The vision of smart grids often includes assumptions about household participation. Every link in the chain, from vision to household, deserves a careful analysis and strategy to achieve its goal. If the technology and related services lack in usability for the intended users, the vision of smart grids risk not being realized. The vision of smart grids as part of society's efforts to reduce climate impact may be clear to actors such as politicians and energy companies. But there is a distance, or perhaps even different forms of play, between the vision and its realization and thus also to the target groups affected by it. This includes how the smart grids are implemented in homes and how the technology becomes useful and benefits people's everyday lives.
The starting point is to reverse the current trend with a focus on technology rather than the people in the development and introduction of smart grids in homes. The implementation projects that have been done in Europe are dominated by technology rather than social factors. The concept of "active users" is vague and questionable and there is a general challenge in finding a good balance between automation of systems and user control.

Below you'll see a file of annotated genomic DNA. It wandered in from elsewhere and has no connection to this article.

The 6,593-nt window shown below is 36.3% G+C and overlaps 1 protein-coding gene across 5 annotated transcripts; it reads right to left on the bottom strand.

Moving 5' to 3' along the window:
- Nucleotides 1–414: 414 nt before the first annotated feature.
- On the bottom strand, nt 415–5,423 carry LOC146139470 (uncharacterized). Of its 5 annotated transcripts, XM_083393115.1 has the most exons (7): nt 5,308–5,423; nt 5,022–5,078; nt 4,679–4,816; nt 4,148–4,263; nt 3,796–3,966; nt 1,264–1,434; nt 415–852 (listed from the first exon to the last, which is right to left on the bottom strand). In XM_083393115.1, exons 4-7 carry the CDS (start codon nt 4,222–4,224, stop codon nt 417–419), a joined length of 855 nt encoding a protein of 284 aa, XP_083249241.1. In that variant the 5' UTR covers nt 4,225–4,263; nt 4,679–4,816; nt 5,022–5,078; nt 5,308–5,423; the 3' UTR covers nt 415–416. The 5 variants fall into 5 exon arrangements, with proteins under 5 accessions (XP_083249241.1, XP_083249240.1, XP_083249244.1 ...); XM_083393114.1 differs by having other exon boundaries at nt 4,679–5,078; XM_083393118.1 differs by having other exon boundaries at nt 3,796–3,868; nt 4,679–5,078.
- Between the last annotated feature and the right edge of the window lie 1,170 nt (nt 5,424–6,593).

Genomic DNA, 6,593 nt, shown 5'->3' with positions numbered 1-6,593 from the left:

A focus on the user
Competence in the research area for human collaboration with digital services, design research and behavioral science – for example in the form of user involvement and stakeholders – can build bridges between the people living in homes and smart grids. This area explores how methodology for the development of smart grids in homes can be based on that competence. The area includes projects that explore methodology for understanding, developing and introducing smart grids in homes. The projects must include participation from different types of user groups with their interests and in their real environment.